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The House of Belgrade
     

The House of Belgrade

5.0 1
by Borislav Pekic, Ian Johnson (Translator)
 

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The Houses of Belgrade, first published in 1970, draws a parallel between the unrest culminating in the Belgrade student riots of 1968 and that at two earlier points in the history of Yugoslavia: the riots which preceded Germany's 1941 attack on Belgrade and the turmoil of Serbia's entry into WWI. Pekic relates his tale through Negovan, one of Belgrade's

Overview

The Houses of Belgrade, first published in 1970, draws a parallel between the unrest culminating in the Belgrade student riots of 1968 and that at two earlier points in the history of Yugoslavia: the riots which preceded Germany's 1941 attack on Belgrade and the turmoil of Serbia's entry into WWI. Pekic relates his tale through Negovan, one of Belgrade's prime builders of houses, and through the metaphor of the gradual decline of the builder's mind presents a compelling look at the fear of loss and destruction in a chronically disrupted society.

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Booknews
The Bernard Johnson translation of Pekic's prize-winning novel. Originally published by Harcourt in 1978. Annotation c. Book News, Inc., Portland, OR (booknews.com)

Product Details

ISBN-13:
9780151421831
Publisher:
Houghton Mifflin Harcourt
Publication date:
09/01/1978
Edition description:
1st ed
Pages:
212

What People are Saying About This

Ronelle Alexander
"It is more important now than ever that the West hear the voices of intelligent writers from the lands of the former Yugoslavia. Borislav Pekic is a writer of great forcefulness and power."

Meet the Author

Borislav Pekic was born in 1930 in Podgorica, Yugoslavia. Arrested in 1948 for terrorism, armed rebellion, and espionage after the theft of a few typewriters and mimeographs, Pekiƒ spent five years in prison, where he began to write. He worked as a screenwriter and editor of a literary journal before publishing his first novel at age thirty-five. Constant trouble with the authorities led him to emigrate to London in the early 1970s. His novels include The Houses of Belgrade (1994) and The Time of Miracles (1994), both published by Northwestern University Press. He died of cancer in 1992 in London.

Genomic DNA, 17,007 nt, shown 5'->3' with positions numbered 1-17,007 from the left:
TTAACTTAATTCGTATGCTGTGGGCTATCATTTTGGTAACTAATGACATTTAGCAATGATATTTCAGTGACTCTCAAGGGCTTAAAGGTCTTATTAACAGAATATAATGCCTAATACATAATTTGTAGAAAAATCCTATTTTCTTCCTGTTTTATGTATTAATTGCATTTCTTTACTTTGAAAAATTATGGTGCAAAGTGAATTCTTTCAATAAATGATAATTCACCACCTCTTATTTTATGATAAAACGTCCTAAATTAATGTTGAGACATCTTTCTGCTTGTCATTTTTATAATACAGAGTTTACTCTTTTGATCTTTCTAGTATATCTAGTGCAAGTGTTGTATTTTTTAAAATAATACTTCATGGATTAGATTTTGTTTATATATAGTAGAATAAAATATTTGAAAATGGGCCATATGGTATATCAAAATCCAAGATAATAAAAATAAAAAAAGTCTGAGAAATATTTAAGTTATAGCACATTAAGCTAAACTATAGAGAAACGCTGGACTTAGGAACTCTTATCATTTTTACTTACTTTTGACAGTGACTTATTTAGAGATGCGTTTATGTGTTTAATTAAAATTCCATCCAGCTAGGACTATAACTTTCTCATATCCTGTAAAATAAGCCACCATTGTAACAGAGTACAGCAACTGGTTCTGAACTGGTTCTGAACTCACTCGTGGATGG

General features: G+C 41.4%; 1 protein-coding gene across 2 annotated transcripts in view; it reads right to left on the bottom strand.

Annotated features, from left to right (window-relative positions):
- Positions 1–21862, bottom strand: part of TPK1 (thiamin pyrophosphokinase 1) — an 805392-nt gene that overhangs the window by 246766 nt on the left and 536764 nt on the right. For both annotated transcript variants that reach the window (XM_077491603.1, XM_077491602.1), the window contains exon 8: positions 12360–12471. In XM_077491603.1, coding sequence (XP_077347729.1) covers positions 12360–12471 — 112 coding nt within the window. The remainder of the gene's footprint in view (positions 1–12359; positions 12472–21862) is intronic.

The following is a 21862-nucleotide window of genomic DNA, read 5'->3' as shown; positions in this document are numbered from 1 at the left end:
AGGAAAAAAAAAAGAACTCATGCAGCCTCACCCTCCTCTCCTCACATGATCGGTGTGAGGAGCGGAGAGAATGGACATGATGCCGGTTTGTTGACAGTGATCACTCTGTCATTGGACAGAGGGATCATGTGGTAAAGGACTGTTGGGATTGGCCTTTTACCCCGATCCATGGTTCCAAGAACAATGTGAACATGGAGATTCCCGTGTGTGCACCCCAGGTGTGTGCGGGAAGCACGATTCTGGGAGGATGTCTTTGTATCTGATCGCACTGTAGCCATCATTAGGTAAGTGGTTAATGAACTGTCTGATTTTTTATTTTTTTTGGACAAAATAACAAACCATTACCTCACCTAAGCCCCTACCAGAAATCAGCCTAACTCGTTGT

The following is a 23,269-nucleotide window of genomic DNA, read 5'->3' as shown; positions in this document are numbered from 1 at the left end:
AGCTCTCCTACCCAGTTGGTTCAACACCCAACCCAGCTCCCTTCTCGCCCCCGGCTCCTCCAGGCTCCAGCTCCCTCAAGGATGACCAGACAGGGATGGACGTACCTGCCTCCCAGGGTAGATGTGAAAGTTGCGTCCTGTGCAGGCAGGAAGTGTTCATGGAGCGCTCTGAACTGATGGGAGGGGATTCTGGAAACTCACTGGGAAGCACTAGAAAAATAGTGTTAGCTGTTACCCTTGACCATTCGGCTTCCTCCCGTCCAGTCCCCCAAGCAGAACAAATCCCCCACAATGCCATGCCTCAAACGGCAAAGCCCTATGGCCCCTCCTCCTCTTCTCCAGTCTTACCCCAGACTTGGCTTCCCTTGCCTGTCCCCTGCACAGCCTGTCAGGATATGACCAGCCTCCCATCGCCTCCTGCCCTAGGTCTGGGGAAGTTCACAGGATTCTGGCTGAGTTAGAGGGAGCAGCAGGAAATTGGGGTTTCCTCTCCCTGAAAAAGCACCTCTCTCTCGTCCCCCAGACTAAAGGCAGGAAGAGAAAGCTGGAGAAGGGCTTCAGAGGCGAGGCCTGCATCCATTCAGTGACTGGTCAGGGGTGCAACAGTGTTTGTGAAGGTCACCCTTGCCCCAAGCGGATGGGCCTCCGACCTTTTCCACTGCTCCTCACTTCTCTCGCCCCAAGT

Stephen M. Dickey is an assistant professor of Slavic linguistics at the University of Virginia. He co-translated Mesa Selimoviƒ's Death and the Dervish (Northwestern, 1996).
Bogdan Rakic is a visiting associate professor of Slavic Literature at Indiana University. He co-translated Mesa Selimoviƒ's Death and the Dervish (Northwestern, 1996) and edited In a Foreign Harbor (Slavica, 2000). He is currently working on Borislav Pekiƒ's literary biography.

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The House of Belgrade 5 out of 5 based on 0 ratings. 1 reviews.
Guest More than 1 year ago
Uttery exeptional. Would recommend with all my heart!